It was during this period that a storm was brewing in the Congress. The post-Nehru and Shastri-era saw the emergence of Indira Gandhi and her struggle against the ‘old guard’. The phase saw the young Gujral being drawn into the vortex marking his presence in the corridors of power.
Such was his rise and proximity to the changing structure of power that Gujral was bracketed as someone in the early version of Indira Gandhi’s ‘kitchen cabinet’.
Interestingly, in his book Gujral describes Indira Gandhi as a “split and very complex personality,” who could be mean, petty, and vicious yet large-hearted, gracious and charming.
Gujral, however, held grudging respect for Indira Gandhi in whose Council of Ministers he served as a Minister of State for Parliamentary Affairs and Communications, Information and Broadcasting, Works, Housing and Urban Development and later Planning.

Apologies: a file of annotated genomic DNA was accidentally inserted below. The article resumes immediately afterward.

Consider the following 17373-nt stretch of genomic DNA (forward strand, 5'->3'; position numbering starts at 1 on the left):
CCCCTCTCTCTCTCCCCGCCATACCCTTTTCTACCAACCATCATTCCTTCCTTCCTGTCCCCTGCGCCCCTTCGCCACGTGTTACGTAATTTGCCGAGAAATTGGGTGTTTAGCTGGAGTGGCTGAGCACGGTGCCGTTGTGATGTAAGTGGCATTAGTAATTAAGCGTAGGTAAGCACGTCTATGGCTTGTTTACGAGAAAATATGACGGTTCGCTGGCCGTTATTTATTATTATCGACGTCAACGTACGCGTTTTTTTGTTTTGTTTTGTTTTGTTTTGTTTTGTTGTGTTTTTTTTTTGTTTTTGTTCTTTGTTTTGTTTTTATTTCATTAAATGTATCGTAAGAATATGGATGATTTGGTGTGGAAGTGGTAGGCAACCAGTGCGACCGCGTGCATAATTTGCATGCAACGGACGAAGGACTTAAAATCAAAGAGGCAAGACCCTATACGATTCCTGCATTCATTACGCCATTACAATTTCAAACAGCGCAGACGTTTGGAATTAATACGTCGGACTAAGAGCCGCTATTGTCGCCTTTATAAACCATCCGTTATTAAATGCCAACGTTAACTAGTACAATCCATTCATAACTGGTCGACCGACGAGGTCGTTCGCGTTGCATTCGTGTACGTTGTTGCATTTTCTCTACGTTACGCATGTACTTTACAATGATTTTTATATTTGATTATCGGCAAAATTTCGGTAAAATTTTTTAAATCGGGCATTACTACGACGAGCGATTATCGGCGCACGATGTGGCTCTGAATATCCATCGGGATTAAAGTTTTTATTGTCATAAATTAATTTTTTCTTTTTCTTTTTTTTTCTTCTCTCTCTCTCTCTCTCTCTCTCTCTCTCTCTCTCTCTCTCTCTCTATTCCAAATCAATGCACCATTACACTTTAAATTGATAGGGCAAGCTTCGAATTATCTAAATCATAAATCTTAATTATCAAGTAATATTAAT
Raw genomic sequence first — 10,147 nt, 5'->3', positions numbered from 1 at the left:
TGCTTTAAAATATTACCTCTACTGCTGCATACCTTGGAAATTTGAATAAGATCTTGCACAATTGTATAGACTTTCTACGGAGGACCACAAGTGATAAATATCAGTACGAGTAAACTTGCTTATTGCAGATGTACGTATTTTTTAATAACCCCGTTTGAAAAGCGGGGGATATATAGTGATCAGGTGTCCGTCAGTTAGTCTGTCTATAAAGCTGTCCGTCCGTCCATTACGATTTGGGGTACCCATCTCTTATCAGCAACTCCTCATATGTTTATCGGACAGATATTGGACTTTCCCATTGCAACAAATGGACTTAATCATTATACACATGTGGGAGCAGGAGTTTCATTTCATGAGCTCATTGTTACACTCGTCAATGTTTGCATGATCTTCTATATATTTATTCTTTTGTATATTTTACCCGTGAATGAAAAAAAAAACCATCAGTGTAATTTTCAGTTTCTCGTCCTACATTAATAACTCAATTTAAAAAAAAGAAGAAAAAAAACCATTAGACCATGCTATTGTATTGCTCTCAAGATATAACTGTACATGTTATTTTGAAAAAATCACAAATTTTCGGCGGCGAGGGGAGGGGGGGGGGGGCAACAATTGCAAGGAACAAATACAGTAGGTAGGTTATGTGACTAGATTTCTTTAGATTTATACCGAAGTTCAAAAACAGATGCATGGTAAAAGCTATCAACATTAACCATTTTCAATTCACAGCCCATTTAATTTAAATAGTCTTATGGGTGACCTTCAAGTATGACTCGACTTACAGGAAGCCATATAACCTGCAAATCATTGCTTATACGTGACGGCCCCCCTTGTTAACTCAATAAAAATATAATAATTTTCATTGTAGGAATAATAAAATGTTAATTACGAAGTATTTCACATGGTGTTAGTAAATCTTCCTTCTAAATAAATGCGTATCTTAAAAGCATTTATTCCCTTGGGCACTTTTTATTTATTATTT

While students of politics were fortunate that Gujral left behind his memoirs for posterity, unfortunately he preferred not to elaborate as to why he fell out of favour with Indira Gandhi. Reports later suggested that he was not particularly keen to implement censorship that came in the wake of internal emergency. It is perhaps the gentleman-politician him that made Gujral avoid reference to the period or that of the rise of Sanjay Gandhi.
For Gujral, a self-confessed Communist, his posting as India’s Ambassador to the then USSR between 1976-1990 served as springboard for his role later as the External Affairs Minister during the 1989-90 VP Singh’s Government.